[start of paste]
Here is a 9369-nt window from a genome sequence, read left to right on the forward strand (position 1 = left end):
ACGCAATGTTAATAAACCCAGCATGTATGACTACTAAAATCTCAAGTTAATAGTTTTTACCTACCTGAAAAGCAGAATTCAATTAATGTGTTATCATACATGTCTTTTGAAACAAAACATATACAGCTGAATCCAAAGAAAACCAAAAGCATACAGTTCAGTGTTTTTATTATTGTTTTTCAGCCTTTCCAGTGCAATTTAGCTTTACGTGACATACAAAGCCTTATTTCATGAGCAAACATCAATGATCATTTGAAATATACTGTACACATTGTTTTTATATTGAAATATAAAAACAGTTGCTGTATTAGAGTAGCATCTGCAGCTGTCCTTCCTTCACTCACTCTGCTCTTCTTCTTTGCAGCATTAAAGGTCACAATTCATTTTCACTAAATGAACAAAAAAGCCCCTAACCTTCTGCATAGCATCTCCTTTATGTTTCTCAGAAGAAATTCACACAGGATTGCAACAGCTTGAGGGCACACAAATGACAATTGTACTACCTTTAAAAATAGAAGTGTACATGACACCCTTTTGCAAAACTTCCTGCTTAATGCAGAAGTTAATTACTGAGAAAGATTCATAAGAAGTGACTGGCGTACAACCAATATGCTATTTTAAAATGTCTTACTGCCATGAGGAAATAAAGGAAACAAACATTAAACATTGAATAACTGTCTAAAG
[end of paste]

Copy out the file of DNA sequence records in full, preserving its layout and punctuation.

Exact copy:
Here is a 9369-nt window from a genome sequence, read left to right on the forward strand (position 1 = left end):
ACGCAATGTTAATAAACCCAGCATGTATGACTACTAAAATCTCAAGTTAATAGTTTTTACCTACCTGAAAAGCAGAATTCAATTAATGTGTTATCATACATGTCTTTTGAAACAAAACATATACAGCTGAATCCAAAGAAAACCAAAAGCATACAGTTCAGTGTTTTTATTATTGTTTTTCAGCCTTTCCAGTGCAATTTAGCTTTACGTGACATACAAAGCCTTATTTCATGAGCAAACATCAATGATCATTTGAAATATACTGTACACATTGTTTTTATATTGAAATATAAAAACAGTTGCTGTATTAGAGTAGCATCTGCAGCTGTCCTTCCTTCACTCACTCTGCTCTTCTTCTTTGCAGCATTAAAGGTCACAATTCATTTTCACTAAATGAACAAAAAAGCCCCTAACCTTCTGCATAGCATCTCCTTTATGTTTCTCAGAAGAAATTCACACAGGATTGCAACAGCTTGAGGGCACACAAATGACAATTGTACTACCTTTAAAAATAGAAGTGTACATGACACCCTTTTGCAAAACTTCCTGCTTAATGCAGAAGTTAATTACTGAGAAAGATTCATAAGAAGTGACTGGCGTACAACCAATATGCTATTTTAAAATGTCTTACTGCCATGAGGAAATAAAGGAAACAAACATTAAACATTGAATAACTGTCTAAAG